Once a partial set has been ejected from the compiler to the side output tray as shown in block 160 it is necessary to increment the counters. Thus a quantity ejected this set counter equals the quantity ejected this set plus sheets in the compiler tray counter. Also it is necessary to initialize the tray counter sheets in the compiler tray to zero. Also as illustrated, any time, as shown in block 154, there is an increment to the counter of the sheets in the compiler tray, this count also is shown as providing an input to the tray counter in block 162.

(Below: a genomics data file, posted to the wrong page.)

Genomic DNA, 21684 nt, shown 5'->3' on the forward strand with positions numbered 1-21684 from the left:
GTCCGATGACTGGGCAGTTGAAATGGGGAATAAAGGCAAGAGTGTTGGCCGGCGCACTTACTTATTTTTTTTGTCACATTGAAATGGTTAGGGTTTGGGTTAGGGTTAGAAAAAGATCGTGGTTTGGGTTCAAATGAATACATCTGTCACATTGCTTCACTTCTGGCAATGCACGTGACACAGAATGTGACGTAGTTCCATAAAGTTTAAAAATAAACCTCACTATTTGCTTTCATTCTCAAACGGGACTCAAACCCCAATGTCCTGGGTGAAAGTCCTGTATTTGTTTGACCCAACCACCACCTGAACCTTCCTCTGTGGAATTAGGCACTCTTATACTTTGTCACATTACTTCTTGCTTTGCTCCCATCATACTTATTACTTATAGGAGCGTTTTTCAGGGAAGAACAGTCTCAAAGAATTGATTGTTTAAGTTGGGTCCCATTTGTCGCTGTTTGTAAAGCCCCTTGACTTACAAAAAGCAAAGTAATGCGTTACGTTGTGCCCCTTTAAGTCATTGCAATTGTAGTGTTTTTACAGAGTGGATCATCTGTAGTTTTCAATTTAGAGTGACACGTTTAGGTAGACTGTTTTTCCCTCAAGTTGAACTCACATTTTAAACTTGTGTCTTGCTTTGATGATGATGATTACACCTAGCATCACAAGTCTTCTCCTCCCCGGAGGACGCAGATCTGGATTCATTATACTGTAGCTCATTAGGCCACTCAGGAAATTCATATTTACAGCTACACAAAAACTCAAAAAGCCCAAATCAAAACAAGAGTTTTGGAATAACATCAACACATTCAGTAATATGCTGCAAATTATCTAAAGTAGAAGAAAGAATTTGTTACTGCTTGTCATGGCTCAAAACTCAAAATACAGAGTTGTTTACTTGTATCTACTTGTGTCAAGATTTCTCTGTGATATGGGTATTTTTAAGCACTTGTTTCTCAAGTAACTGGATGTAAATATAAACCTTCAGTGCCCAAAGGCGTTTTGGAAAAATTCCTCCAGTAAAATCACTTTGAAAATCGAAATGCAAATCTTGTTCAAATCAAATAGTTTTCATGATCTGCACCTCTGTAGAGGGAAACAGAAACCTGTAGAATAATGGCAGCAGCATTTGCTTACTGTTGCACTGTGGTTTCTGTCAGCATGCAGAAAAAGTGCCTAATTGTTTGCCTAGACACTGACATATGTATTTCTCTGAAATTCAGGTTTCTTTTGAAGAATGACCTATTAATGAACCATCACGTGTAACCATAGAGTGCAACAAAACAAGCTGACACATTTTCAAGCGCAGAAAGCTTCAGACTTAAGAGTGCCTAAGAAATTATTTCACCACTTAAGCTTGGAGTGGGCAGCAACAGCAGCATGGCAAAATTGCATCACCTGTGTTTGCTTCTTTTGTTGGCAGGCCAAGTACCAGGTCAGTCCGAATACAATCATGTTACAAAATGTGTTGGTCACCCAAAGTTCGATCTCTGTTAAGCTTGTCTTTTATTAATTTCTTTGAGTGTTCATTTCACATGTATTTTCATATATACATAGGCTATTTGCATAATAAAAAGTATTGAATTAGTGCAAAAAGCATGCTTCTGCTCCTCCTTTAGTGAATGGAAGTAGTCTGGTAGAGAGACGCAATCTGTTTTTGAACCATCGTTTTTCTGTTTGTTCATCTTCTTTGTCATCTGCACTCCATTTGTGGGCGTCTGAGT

It is, therefore, evident that there has been provided, in accordance with the present invention, an electrostatographic copying apparatus that fully satisfies the aims and advantages of the invention as hereinabove set forth. While the invention has been described in conjunction with a preferred embodiment thereof, it is evident that many alternatives, modifications, and variations will be apparent to those skilled in the art. Accordingly, it is intended to embrace all such alternatives, modifications and variations as fall within the spirit and broad scope of the appended claims.